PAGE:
Thank you for taking the time to provide these details. This is really informative (albeit disheartening).
 

Rodj

Well-Known Member
Value engineering. The original design called for nitrogen-based fog, to give you that real "chill" of being up in the Himalayas. But here's the thing. Nozzles for LN2 are like 5k bucks apiece. That doesn't even include the piping. The nozzles for water-based mist are about 5 bucks apiece. Had to go with the water-based system. One problem though, no one went back to re-design the drain structure in the areas where the nozzles were. The water-based mist was creating deep puddles because someone didn't realize there was a VEed substitution. This created hazardous conditions for the maintenance walks and evacuations, so that's why they're off now. The mist nozzles all still work, they just have to be turned on in the control room. They're not meant to be run anymore though because of what I just described.
Back right before the Pandemic hit, Disney was going to test non water-based fog at Tower of Terror, which would be beneficial here as well.
 

Pepper's Ghost

Well-Known Member
Wait, did I miss something? The Yeti no longer works and is being lit by strobes? 🤪🤣

I heard that the mist nozzles were integrated into the ride's infrastructure and the mountain's foundation and that replacing them would require breaking up the concrete everything is set in and would require a two year refurbishment.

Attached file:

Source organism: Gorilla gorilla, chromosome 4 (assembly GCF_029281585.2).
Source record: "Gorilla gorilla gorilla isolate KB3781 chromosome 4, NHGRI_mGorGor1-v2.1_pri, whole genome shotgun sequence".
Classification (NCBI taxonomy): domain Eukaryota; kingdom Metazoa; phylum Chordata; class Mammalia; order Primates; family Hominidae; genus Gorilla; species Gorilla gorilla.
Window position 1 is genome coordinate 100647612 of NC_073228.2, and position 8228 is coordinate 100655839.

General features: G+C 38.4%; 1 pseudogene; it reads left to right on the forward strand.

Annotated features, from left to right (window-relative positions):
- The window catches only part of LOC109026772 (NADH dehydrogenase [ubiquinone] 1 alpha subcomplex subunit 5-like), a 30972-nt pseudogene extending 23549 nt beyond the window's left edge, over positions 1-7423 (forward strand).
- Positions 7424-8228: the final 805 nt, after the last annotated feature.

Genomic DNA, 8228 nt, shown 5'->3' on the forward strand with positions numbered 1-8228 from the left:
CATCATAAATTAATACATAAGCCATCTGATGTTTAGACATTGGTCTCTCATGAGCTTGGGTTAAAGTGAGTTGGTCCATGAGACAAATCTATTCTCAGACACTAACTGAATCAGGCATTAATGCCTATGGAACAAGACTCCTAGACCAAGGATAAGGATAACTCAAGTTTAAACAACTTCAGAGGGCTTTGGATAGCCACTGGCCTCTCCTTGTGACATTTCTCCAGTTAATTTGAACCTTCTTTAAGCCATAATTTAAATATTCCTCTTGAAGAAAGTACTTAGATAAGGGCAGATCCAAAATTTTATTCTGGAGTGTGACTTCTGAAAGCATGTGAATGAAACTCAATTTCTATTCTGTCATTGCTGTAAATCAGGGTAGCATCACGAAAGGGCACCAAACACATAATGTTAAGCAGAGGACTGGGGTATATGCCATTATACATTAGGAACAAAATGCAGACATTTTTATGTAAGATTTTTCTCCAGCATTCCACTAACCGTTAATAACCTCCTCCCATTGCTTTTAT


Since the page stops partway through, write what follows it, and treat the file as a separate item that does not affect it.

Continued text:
Someone already answered this, but I just wanted to ask... why is it that every repair to the Yeti is some impossible feat? Rhetorical question... was it really so poorly designed that makes every repair impossible? It can't be taken apart for repair, can't be removed from the building, every bolt is made of titanium-kryptonite that costs $1M per part to replace but couldn't be removed without dismantling every ride in AK first so you can access that bolt... I mean it's ri-gosh-darn-diculous!!! Sorry for the rant, but at least I'm ranting to folks who are equally pi$$ed off about it.
 

MisterPenguin

Rumormonger
Premium Member
Wait, did I miss something? The Yeti no longer works and is being lit by strobes? 🤪🤣